Fed's Bullard Says Markets Have More Dovish View on Interest-Rate Path

By Michael S. Derby Features Dow Jones Newswires

Federal Reserve Bank of St. Louis President James Bullard warned again on Thursday that the central bank and financial markets aren't on the same page when it comes to the interest-rate outlook.

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The movement of financial asset prices since the Fed's March interest-rate increase shows the central bank's "contemplated policy rate path is overly aggressive relative to actual incoming data on U.S. macroeconomic performance," he said in materials prepared for a presentation in Tokyo, which will happen on Friday local time.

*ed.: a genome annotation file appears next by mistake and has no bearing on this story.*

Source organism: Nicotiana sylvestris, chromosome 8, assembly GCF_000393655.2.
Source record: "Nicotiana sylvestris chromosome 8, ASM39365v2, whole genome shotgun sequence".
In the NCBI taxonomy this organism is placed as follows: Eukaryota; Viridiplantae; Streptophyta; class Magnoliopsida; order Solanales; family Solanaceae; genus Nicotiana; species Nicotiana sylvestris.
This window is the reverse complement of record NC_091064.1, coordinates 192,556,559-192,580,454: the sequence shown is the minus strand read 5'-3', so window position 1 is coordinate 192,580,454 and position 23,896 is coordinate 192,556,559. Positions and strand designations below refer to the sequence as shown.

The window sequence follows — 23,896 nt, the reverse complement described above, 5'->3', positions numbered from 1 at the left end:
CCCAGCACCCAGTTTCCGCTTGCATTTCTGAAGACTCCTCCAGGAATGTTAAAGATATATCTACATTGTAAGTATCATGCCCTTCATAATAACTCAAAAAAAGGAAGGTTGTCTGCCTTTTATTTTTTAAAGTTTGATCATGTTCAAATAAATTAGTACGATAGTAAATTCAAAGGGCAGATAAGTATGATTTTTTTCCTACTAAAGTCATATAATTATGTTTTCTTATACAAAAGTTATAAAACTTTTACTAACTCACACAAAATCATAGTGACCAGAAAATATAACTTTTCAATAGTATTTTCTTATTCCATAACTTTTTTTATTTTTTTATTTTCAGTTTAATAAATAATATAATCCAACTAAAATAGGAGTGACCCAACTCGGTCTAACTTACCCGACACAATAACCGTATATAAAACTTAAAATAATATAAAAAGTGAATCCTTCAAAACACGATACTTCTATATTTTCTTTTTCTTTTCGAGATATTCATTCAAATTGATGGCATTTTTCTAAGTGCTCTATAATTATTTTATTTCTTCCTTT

Mr. Bullard, who isn't currently a voting member of the interest-rate setting Federal Open Market Committee, has for some time been a deep skeptic of the need to raise rates. T he Fed is widely expected to boost the cost of borrowing at its June policy meeting, lifting the overnight target rate from its current range of 0.75% and 1%. In recent appearances, Mr. Bullard has said a rate rise or two wouldn't be a big issue for him, but he opposes the central bank's current plan to pursue a series of rate rises over the next few years.

Mr. Bullard said the shortfall of inflation relative to the Fed's 2% target remains "worrisome" but he still expects the economy to remain on a path of about 2% growth. He doesn't expect to see a surge in inflation.

Write to Michael S. Derby at michael.derby@wsj.com

(END) Dow Jones Newswires

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May 25, 2017 22:35 ET (02:35 GMT)